1. Seattle Transit Blog reports on Monday's King County Council's unanimous vote to replace former mayor Mike McGinn and former city council member Richard Conlin, respectively, with Mayor Ed Murray and city council member Mike O'Brien as representatives of the North King County subarea on the Sound Transit board.
O'Brien's appointment is particularly encouraging for transit backers (who've questioned Murray's pro-rail bona fides and who worried that County Executive Dow Constantine might appoint someone from Shoreline, rather than Seattle, to represent North King County).
STB: "Although Shoreline Councilmember Will Hall would have been an excellent choice, Constantine opted to nominate one of the most progressive transportation voices possible in Mr. O’Brien."
O'Brien, like McGinn, is a vocal, pro-transit urbanist who will push a pro-rail, pro-Seattle agenda on the board. And even though he shares those supposedly anti-establishment positions with McGinn, unlike McGinn, he's far from a polarizing figure; indeed, despite being outspent in his bid for reelection, he won with 67 percent of the vote.
2. At Geekwire, Seattle Uber user Rich Barton reviews his week of using the black-car service (as opposed to the company's controversial ridesharing service, UberX), during which he reached the following conclusions: Using Uber exclusively (to get to work, get his kid to sports practice, go to a Seahawks game), is probably a little more expensive than owning a car.
But, he found, he walked more and saved time, primarily time he'd ordinarily spend driving around looking for parking. And he was able to get stuff done while riding, like calling his mom and working.
Of course, as a transit partisan, I'd be remiss if I didn't point out that some of those things (walking more, multitasking) are also true of riding the bus—and you don't have to shell out the $410 Barton estimates he spent in one week of using Uber. (For god's sake, though, don't call your mom on the bus unless you absolutely have to.)
3. Q13 Fox reports on a bill in the state legislature that would ban people from smoking in cars when anyone under 18 is present, and that would make it a "primary" offense—meaning that officers could pull a driver over if they seem them smoking in a car and believe a minor is present.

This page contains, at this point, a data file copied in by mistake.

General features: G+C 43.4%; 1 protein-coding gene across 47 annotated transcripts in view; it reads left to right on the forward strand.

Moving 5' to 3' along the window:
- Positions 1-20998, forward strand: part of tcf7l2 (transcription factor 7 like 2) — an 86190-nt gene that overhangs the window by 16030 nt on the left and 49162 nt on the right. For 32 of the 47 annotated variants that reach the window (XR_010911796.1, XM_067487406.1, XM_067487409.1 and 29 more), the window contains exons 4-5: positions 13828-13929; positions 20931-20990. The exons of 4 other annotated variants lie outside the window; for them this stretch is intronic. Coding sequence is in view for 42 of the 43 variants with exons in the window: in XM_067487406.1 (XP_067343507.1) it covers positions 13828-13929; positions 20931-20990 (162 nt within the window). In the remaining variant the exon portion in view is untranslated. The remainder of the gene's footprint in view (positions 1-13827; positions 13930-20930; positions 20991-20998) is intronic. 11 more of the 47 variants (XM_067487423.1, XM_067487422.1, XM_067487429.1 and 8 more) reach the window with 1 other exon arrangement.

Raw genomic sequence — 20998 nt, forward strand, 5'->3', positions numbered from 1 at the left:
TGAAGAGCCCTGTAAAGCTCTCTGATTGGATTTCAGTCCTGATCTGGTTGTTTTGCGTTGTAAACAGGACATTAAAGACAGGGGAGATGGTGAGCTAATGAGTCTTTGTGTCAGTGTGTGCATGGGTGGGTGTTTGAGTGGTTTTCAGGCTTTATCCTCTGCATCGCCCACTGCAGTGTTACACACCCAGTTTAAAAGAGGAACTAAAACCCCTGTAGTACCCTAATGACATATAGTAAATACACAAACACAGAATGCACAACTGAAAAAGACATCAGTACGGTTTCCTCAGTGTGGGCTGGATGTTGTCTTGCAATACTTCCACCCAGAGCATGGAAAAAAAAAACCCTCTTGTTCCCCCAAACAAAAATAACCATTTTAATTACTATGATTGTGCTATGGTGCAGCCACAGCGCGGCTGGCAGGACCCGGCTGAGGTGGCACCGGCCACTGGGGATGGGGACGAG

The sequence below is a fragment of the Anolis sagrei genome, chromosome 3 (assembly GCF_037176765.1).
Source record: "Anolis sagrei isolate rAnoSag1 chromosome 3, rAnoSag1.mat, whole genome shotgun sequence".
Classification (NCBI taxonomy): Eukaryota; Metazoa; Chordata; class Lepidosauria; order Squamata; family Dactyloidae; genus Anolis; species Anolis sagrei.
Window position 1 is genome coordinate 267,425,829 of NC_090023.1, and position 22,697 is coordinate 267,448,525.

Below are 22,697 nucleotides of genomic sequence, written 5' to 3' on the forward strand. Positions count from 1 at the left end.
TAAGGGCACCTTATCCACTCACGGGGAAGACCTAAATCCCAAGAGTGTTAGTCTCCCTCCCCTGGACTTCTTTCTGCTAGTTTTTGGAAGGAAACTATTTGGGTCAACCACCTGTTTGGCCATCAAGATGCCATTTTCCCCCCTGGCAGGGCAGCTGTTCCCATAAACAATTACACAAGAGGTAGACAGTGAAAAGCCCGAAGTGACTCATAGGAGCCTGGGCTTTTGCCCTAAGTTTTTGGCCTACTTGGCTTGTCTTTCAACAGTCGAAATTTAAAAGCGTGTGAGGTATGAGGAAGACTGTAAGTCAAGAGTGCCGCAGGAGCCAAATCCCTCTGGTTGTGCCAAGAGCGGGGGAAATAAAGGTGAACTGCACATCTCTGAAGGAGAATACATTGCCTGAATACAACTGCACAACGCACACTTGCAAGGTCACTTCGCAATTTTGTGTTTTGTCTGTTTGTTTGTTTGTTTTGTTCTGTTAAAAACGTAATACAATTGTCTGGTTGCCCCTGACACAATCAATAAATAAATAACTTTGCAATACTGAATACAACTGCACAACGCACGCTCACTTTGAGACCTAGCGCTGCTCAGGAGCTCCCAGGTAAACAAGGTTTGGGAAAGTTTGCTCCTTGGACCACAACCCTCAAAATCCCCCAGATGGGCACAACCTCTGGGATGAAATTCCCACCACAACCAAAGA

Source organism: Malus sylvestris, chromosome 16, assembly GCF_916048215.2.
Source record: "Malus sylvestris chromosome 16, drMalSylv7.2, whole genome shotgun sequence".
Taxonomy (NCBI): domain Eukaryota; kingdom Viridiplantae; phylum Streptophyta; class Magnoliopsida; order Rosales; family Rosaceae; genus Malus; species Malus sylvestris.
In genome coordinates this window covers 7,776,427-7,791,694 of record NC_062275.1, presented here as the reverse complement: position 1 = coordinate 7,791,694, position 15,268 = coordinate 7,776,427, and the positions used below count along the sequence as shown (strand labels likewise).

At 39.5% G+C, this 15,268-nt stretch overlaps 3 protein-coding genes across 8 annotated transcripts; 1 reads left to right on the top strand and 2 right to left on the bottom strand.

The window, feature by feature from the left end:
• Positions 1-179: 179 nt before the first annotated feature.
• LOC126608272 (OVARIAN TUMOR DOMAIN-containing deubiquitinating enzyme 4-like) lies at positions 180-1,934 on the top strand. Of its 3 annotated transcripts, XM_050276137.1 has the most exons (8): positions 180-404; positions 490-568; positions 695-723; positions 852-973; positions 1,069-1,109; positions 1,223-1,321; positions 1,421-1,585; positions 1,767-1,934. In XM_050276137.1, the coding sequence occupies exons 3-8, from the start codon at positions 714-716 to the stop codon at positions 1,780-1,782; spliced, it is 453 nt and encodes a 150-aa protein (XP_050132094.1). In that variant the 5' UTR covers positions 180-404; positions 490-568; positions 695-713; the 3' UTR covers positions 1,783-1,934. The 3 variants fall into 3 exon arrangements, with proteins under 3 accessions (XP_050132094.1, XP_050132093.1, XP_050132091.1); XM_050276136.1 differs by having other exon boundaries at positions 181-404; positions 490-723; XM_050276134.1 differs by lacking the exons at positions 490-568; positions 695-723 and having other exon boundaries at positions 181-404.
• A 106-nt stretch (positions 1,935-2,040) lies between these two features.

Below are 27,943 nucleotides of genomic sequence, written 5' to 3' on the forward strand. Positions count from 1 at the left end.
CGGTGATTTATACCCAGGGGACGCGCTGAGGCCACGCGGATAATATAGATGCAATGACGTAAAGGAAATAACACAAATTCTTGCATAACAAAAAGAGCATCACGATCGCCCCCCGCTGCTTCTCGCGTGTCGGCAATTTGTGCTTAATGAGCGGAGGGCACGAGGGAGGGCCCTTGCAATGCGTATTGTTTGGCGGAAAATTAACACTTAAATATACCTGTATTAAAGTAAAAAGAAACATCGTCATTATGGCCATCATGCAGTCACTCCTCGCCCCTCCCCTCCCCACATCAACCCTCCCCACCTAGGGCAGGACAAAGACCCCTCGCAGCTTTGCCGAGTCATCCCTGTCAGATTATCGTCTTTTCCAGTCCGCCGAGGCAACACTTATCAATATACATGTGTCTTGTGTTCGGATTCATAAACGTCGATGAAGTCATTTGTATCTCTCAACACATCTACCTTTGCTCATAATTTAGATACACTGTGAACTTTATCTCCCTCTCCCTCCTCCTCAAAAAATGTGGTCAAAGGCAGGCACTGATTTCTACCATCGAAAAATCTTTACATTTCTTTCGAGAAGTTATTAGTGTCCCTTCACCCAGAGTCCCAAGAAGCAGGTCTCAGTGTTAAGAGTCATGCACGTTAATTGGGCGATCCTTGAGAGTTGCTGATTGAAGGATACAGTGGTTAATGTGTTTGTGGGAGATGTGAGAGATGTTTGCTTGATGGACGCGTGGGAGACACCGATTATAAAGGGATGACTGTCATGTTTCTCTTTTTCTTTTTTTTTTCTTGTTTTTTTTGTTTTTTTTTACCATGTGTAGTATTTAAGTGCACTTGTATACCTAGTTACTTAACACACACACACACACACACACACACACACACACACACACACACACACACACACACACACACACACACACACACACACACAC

Far be it from me to cry "nanny state"—I'm all for regulations that reduce exposure to secondhand smoke, like Seattle's indoor smoking ban—but (don't hit me!) I'm not sure 18 is the right cutoff age.
Are 17-year-olds likely to develop new cases of asthma, one of the stated justifications for the bill? What happens if an 18-year-old is pulled over for smoking in the car with a slightly younger, but still underage, friend? Is this the best use of law enforcement resources, when many more dangerous road-related violations (like, oh, speeding) go unpunished? And ultimately, isn't the prevalence of driving itself—and the emissions it produces, which are a major contributor to childhood asthma, according to The Lancet—more harmful to youthful lungs than proximity to the occasional cigarette?
An estimated quarter-million kids in Washington state live with smokers.
4. The headline in the News Tribune pretty much says it all: "Some medical pot advocates seek united front, with mixed results." Basically, one faction in the medical-marijuana community wants to figure out a way to work with another faction to jointly oppose legislation that would, reduce the number of plants medical-pot patients can possess, get rid of collective gardens, and establish a registry of patients—and it isn't going so well.
Legislators have proposed the bill because, they say, it will reconcile the medical-pot industry with the more heavily regulated recreational-pot industry, which is currently at a competitive disadvantage.
The hardline medical-pot folks think medical pot should take precedence over recreational marijuana.